and set sail once more toward your coveted goal."
--Napoleon Hill

 Final Tips:

  • Always be truthful
  • Document everything, even your conversations with SSA (you won't remember, but they will)
  • Explain what it is like on your worst day (I recommend having someone help you fill out the paper work during these periods, as most likely you will not be able to. It is human to dismiss how bad things are on a bad day when you are having a good one. This is what your life is like, explain it in no uncertain terms, it is difficult for those who do not experience our pain and fatigue to know what it is like).



Other links you might find helpful:

From my website - When pain and disability is life limiting. The Seven Rules, here.

Social Security Application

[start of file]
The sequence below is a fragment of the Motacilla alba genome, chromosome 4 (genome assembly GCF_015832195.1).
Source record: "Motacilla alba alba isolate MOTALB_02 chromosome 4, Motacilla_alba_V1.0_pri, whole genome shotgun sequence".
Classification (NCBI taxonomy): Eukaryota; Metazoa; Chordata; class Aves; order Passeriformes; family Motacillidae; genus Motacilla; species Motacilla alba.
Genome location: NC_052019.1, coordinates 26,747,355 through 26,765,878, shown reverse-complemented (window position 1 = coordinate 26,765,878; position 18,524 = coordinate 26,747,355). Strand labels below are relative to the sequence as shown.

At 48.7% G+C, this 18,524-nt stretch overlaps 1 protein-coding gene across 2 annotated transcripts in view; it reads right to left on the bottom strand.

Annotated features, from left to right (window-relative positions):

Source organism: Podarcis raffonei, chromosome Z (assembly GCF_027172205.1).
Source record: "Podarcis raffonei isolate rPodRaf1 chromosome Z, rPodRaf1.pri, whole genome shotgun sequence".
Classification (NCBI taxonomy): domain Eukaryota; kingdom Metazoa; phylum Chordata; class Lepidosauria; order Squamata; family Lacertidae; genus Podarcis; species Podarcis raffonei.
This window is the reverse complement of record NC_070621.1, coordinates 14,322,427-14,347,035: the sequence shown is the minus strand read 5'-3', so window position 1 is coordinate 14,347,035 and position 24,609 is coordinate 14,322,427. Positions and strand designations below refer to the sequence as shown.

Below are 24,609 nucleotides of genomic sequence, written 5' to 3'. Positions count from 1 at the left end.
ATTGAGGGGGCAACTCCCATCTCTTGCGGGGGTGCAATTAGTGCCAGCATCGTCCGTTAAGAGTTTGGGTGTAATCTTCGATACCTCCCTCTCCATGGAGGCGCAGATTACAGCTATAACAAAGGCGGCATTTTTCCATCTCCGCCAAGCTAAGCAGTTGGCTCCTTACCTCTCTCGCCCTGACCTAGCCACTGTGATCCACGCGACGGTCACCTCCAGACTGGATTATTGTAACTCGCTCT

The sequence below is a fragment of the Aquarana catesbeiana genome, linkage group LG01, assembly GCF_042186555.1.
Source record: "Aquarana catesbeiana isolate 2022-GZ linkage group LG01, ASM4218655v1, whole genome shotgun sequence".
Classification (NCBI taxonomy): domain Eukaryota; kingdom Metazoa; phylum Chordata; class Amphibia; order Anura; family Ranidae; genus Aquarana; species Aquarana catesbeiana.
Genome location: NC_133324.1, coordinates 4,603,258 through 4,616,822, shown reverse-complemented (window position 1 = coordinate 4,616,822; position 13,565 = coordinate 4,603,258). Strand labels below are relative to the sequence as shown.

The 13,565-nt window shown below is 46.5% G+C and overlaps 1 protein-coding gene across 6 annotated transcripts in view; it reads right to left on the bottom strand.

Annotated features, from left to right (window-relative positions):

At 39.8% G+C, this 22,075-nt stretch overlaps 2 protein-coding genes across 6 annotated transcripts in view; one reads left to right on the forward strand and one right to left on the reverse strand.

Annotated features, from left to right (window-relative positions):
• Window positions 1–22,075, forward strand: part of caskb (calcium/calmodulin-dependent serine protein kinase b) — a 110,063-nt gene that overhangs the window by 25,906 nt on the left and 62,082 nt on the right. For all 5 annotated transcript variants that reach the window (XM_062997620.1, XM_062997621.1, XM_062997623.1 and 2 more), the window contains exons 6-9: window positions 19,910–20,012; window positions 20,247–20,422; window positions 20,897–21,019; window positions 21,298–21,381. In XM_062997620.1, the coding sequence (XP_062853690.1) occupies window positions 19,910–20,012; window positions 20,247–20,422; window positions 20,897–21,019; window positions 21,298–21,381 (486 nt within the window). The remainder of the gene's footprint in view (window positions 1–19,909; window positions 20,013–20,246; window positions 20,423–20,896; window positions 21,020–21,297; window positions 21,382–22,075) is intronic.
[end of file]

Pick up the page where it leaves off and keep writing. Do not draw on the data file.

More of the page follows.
http://www.socialsecurity.gov/applyfordisability/

SSA Listing of Impairments (Blue Book)

SSA Listing of Impairments Part A

SSA Listing of Impairments Part B (Childhood)

Fibromyalgia Residual Function Questionnaire
http://www.docstoc.com/docs/16448838/Fibromyalgia-Residual-Functional-Capacity-Questionnaire-_without

You can find the book at all major retailers. There is a synopsis on the book and links for purchase.  though it was written with specific patients in mind, 80% of the material can apply to anyone living with invisible illness.  In healing and hope, Celeste

All answers and blogs are based on the author's opinions and writing and are not meant to replace medical advice.  


3 comments:

scribadiva said...

Hi, Celeste! I can't read this right now, my vision is blurry, and I'm beat. I just want to say I love your blog, and the concept behind the name! It's only a coincidence I have you in three circles!
Hope you are well. I'm having a really hard time, but I'll survive. I will read this after the doc tomorrow. Ciao for now. :) Linda (Law Martin)

Celeste Cooper said...

Linda, it is always good to hear from you regardless. I wish you well and pray that your hard times improve. You are a survivor, I know that. I feel honored that you took the time to leave a comment. In healing and hope, Celeste